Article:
My heart became hot within me. As I mused, the fire burned; then I spoke with my tongue: "O Lord, make me know my end and what is the measure of my days; let me know how fleeting I am!"

28 April 2008

The days are evil but my ipod isn't

A while back, I bought an 80-gig ipod. At the time, I really hoped it wouldn't be a waste of money; in fact, I had hopes of it being a help and blessing to my spiritual life. Towards that hope, I have delved into the world of podcasting: investigating, subscribing, unsubscribing and listening to a lot of different podcasts. In the end, I'm very happy with what I'm able to listen to every week. I thought some of you may be interested in this list of my regular downloads.

-Joel Beeke
-Mark Driscoll
-Sinclair Ferguson
-Thabiti Anyabwile
-Ted Donnelly
-R.C. Sproul (Renewing Your Mind)
-Alistair Begg (Truth for Life)
-Several RPCNA Pastors (see

-Covenant seminary's church history
-Covenant seminary's preaching class
-Sovereign Grace Leadership Series

-NPR's Car Talk
-Best of YouTube

-This American Life
-NPR's live concert podcast
-NPR's All Songs Considered
-NPR's Science Friday
-Mahalo Daily
-Paste Culture Club
-National Geographic's Wild Chronicles
-Grammar Girl

What am I missing? What podcasts help you or encourage you in some way?

17 April 2008


The internet is pretty nifty. Our sermons are hosted at, but now they have a little widget, which you should see in the right hand column under "recent sermons." Visitors to the sight will be able to listen to the sermons by simply pressing the play button. If you want to download it, you'll still need to click the title of the sermon to go to its specific page. I'll try to post our newest sermon there every week.

15 April 2008

A Prayer for Preachers

O Spirit of God, may you then waken my mind and tongue as a loud-shouting clarion of truth, so that all may rejoice, who are united in spirit to the entire Godhead.
-St. Gregory of Nazianzus, poem 1.1.1 De Filio

More from Bonhoeffer

When Bonhoeffer wrote The Cost of Discipleship, he was struggling to call the Lutheran church to wake up and prepare for to do battle with national socialism. His prescription went much deeper than mere laziness. He blamed it on poor theology masked with good theology. I read this paragraph with my mouth open (people at the coffee shop think I'm a little weird anyway); it is bracing prophecy, a powerful tonic even today.
We Lutherans have gathered like eagles round the carcase of cheap grace, and there we have drunk of the poison which has killed the life of following Christ. It is true, of course, that we have paid the doctrine of pure grace divine honours unparalleled in Christendom, in fact we have exalted that doctrine to the position of God himself. Everywhere Luther's formula has been repeated, but its truth perverted into self-deception. So long as our Church holds the correct doctrine of justification, there is no doubt whatever that she is a justified Church! So they said, thinking that we must vindicate our Lutheran heritage by making this grace available on the cheapest and easiest terms. To be "Lutheran" must mean that we leave the following of Christ to legalists, Calvinists and enthusiasts - and all this for the sake of grace. We justified the world, and condemned as heretics those who tried to follow Christ. The result was that a nation became Christian and Lutheran, but at the cost of true discipleship. The price it was called upon to pay was all too cheap. Cheap grace had won the day.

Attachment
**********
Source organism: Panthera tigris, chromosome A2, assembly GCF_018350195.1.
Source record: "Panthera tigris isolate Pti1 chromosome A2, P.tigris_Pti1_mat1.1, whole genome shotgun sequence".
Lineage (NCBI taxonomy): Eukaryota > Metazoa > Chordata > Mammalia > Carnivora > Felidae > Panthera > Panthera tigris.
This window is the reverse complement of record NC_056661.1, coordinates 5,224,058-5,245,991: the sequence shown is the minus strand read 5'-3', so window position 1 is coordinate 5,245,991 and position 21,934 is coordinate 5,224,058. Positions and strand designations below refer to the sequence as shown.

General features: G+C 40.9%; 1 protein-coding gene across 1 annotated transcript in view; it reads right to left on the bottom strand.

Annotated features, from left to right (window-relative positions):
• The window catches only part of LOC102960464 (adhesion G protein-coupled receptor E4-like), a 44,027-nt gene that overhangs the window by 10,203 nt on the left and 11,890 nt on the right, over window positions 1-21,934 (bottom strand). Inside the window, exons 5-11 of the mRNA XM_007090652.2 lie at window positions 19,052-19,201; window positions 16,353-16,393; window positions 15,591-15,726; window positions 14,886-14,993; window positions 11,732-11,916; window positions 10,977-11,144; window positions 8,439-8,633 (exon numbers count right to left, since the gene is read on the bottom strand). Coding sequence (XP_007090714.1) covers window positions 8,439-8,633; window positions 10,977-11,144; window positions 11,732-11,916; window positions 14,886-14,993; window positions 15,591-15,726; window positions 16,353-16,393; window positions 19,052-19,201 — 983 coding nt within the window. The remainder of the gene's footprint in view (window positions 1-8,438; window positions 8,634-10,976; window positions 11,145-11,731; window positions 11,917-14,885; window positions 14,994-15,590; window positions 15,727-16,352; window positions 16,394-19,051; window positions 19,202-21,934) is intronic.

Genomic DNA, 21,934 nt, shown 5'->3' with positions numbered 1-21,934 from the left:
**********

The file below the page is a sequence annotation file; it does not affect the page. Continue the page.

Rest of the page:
I'm not convinced this exalting of the doctrine of free grace is the problem in reformed churches today, but this is a clear warning: we are not justified by the doctrine of justification. We are justified by Jesus. A misplaced focus will give birth to a host of errors and sins.

Bonhoeffer, Luther & Cheap Grace

For our next book club, I'm reading Dietrich Bonhoeffer's The Cost of Discipleship. In light of Bonhoeffer's historical context (the degeneration of the German confessional church giving way to Nazi control) and our own context (good reformed theology not always have the effect it ought to have), I thought his discussion about the reformer Martin Luther and cheap versus costly grace was fascinating. Here are some interesting quotes that struck me.
The grace which gave itself to [Martin Luther] was a costly grace, and it shattered his whole existence. Once more he must leave his nets and follow. The first time was when he entered the monastery, when he had left everything behind except his pious self. This time even that was taken from him.
[Before Luther left the monastery for the secular world] the Christian life had been the achievement of a few choice spirits under the exceptionally favourable conditions of monasticism; now it is a duty laid on every Christian living in the world.
The only man who has the right to say that he is justified by grace alone is the man who has left all to follow Christ. Such a man knows that the call to discipleship is a gift of grace, and that the call is inseparable from the grace. But those who try to use this grace as a dispensation from following Christ are simply deceiving themselves.

08 April 2008

Probably not

My lovely wife is out shopping, all four kids are in bed and relatively quiet. I'm back to studying and suddenly wondered, "Is God relieved when I go to sleep at night, just so He can have some peace and quiet?" 

Yeah, I didn't think so either. If only I were that obnoxiously constant in my prayers and singing. 

Now another thing pops to mind: during dinner tonight, I was trying to have a civilized conversation with said wife and #3 called out continually, "mama! mama! mama! mama! MAMA! MAMA!" So, I gave him whatever it was he wanted. No, God doesn't grant prayer requests because he's tired of me, but he loves that spirit, that continual cry until I receive from him the desire he's planted in me.